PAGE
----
Reaching Your Target Audience
AI/AN: Identifying and Working with Community Leaders
Use these cover letters to help with your outreach efforts to tribal leaders, parents, school administrators and teachers, event coordinators, camp directors, prospective business partners and more.
File size: 57.3KB
Certificate of Appreciation
Use this certificate of appreciation to express your gratitude to organizations, businesses and community members for their help with your AI/AN outreach efforts.
File size: 6.0MB
Updated: 6.1.06 Printable version
One helpful way to earn the trust of a community and learn the protocols within a tribe is to identify and work with a community leader who has a specific stake in children's health care coverage and is familiar with AI/AN communities. Your leader should be a well-known and respected elder, tribal chief, teacher, grandparent or other trusted member of the community. Because people will already respect your leader, their support will carry great weight in the community and they will be able to open doors. If possible, work with more than one leader. The more diverse your team is, the more people you will reach. If you decide to approach members of a tribe, refer to Protocol for Working with Tribes.
Following is a step-by-step approach for identifying and reaching out to one or more community leaders.
Step One: Talk to the Community
To identify a leader, ask community members for the names of individuals who are community leaders with an interest in child health issues. Typically, there will be some commonality among the names provided. Following are suggestions on how to identify who the leaders in the community are:
• Ask the tribal health council who they would recommend as local AI/AN leaders for children's health care issues
• Attend an elders meeting and ask for their input
• Go to a local market or the waiting rooms of Head Start and Healthy Start programs and ask mothers who they feel are leaders on children's health issues
Step Two: Reach out to the Leader
Once you have identified a leader within the community, invite them to participate in your outreach efforts using the template letters, or use the messages from the letters to help you prepare for a phone call to the leader.
The goal of the initial contact is to arrange a face-to-face meeting, whenever possible. Meetings are much more effective than phone calls or letters. AI/AN people value personal contact and are much less likely to respond to outreach by phone or written correspondence. Meet with the tribal leader in their community; it will help demonstrate your commitment and interest in their lives.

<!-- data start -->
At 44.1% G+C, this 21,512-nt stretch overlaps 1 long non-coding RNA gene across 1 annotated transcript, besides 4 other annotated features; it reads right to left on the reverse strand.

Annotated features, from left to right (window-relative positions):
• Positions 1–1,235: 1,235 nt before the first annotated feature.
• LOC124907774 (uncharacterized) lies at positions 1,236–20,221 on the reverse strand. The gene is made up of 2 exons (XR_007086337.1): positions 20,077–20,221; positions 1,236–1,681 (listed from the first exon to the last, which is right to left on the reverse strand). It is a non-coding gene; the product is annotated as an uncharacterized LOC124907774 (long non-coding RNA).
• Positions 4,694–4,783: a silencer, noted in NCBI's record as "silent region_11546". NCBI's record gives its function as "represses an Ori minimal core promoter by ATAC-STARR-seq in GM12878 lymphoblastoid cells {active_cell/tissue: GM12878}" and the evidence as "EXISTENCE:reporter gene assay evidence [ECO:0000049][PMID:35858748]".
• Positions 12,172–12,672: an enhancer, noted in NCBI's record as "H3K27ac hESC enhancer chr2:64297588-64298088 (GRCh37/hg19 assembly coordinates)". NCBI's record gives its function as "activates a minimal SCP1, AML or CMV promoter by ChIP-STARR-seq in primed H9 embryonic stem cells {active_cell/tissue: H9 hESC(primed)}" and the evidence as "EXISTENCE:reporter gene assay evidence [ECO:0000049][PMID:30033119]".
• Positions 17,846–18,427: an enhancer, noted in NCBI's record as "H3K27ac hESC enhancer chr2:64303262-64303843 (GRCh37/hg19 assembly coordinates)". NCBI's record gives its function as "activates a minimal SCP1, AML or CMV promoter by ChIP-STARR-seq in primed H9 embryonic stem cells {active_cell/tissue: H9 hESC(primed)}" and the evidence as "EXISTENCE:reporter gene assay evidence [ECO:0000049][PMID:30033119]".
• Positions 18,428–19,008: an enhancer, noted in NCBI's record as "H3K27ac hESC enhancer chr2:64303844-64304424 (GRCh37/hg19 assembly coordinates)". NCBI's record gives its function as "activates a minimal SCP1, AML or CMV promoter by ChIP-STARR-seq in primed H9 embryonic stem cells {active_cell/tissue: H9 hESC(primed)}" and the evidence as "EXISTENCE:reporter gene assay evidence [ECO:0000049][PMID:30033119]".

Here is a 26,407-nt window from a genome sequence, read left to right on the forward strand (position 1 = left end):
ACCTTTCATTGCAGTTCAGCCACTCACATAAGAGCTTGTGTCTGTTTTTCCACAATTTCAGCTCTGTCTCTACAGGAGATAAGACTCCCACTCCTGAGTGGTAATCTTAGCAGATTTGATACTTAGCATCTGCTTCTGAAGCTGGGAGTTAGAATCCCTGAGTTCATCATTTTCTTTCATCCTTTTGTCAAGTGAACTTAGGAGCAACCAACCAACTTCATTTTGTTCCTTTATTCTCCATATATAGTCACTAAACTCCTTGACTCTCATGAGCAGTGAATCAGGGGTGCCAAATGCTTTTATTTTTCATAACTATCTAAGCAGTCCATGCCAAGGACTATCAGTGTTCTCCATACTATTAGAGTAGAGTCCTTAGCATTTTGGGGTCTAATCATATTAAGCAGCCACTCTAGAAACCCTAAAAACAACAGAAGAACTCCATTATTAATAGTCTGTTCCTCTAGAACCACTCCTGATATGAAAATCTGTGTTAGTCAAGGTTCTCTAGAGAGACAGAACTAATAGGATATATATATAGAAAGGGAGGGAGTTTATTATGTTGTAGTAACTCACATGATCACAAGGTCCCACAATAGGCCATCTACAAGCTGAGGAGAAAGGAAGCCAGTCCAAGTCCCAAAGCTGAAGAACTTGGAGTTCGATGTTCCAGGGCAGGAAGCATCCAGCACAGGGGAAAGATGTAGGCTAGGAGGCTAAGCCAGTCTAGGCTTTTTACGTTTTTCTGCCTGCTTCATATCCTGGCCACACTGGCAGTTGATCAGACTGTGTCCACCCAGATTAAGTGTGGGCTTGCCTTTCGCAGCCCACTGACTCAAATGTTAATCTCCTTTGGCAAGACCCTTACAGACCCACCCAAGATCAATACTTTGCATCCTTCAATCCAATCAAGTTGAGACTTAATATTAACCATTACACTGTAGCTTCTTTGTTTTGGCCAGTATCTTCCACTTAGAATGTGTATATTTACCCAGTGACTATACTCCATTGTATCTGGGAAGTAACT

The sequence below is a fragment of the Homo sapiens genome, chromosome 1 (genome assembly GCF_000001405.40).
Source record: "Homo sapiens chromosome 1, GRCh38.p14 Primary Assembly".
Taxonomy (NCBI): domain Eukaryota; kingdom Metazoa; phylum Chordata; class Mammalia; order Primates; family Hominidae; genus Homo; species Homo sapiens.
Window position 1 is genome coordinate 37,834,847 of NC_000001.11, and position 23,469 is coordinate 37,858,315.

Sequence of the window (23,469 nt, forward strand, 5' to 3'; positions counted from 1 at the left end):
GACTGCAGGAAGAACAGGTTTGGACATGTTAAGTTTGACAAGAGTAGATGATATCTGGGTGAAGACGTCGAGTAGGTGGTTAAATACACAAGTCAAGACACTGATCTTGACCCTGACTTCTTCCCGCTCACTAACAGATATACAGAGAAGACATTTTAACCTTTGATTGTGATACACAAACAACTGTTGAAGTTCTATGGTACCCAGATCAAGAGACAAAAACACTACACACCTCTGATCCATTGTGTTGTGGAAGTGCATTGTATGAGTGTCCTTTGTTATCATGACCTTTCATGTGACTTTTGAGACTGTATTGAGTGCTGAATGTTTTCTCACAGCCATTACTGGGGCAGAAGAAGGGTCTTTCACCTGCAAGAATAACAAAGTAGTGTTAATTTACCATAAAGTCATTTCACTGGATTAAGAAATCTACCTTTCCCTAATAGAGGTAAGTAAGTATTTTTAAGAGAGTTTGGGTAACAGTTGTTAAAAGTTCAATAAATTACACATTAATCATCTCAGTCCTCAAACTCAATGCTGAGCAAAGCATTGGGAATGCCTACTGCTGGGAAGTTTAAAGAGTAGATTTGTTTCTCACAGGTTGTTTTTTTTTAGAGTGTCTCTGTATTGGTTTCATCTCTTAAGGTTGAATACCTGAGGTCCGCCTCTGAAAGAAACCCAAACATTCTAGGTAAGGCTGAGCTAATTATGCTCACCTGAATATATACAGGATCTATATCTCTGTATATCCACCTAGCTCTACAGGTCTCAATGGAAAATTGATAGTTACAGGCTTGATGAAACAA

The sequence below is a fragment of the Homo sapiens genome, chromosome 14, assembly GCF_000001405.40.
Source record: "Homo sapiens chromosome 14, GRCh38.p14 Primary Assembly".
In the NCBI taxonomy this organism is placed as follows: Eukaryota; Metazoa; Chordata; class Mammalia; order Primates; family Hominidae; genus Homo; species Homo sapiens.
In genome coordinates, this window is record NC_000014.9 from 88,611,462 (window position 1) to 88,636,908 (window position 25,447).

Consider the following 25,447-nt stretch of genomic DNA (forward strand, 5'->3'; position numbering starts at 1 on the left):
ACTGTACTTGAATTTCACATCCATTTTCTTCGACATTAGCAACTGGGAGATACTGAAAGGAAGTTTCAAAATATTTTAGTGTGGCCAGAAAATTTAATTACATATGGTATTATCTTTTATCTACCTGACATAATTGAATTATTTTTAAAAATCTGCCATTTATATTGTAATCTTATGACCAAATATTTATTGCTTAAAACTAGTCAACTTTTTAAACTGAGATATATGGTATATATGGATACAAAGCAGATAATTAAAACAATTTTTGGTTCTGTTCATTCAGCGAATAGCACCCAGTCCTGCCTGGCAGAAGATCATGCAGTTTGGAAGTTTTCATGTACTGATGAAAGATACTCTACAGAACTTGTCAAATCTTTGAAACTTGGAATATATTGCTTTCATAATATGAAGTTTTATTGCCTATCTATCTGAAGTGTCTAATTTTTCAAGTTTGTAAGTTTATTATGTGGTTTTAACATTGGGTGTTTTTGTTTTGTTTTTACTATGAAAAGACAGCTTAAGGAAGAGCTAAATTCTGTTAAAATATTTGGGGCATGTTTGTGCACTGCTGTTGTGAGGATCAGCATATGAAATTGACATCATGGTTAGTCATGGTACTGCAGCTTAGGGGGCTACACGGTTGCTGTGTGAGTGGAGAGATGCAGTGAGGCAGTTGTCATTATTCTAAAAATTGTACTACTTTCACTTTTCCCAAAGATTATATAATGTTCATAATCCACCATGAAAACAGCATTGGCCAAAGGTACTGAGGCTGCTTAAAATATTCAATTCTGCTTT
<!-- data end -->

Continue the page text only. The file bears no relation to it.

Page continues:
Step Three: Prepare Your Ask
Once the leader has agreed to meet with you, prepare for the meeting. Their name carries a significant amount of weight within the community, and they can help open doors to others. It's important to make sure your ask is appropriate. Examples of ways they can help are:
• Inform you about events or meetings that parents will attend, giving you a chance to meet and greet or make a brief presentation, if appropriate
• Post information about health care coverage or keep it on hand, and let parents know whom to contact for more information
• Co-sign and/or distribute letters informing prospective parents that they may be eligible for Medicaid or SCHIP.
• Introduce you to other leaders or potential corporate partners
• Review outreach materials and provide insight into the messages
Step Four: Hold the Meeting
During the meeting, you will want to build a rapport, explain why enrolling in Medicaid or SCHIP is beneficial to families and the AI/AN community, and outline how they can help. Following are tips for the meeting:
• Dress casually and encourage your partners to do the same. This will make you more approachable at an event and more comfortable in someone's home.
• Listen carefully to the stories community leaders share with you. When community members tell their stories, you are being honored with their "truths," so you should listen quietly and carefully. Do not interrupt to ask questions or talk over them. The latter is a contemporary communication pattern. If you are working with traditional AI/AN people (i.e., rural, reservation or urban), you should wait until they are finished before you respond to their story.
• Respect their recommendations on how to move forward. The leader may agree to introduce you to others or ask to do the meeting without your involvement. If your leader prefers to conduct discussions alone, be sure to prepare them for their meetings.
Step Five: Follow up
The leader has used their valuable time to speak with you. Show your respect by following up on the leads they give you, providing them with the information they requested, and helping prepare them for any calls or meetings they agreed to conduct. In addition, as you make progress with your outreach efforts, update them on new developments (e.g., corporate partnerships, increased enrollment, success stories, etc.).
Step Six: Recognize and Thank the Leaders
Thanking your partners can be as simple as writing individual thank you notes or giving them a certificate of appreciation. This recognition serves as a tangible and memorable way to acknowledge their efforts and lets them know that they are participating in an important cause. (See the template Certificate of Appreciation.)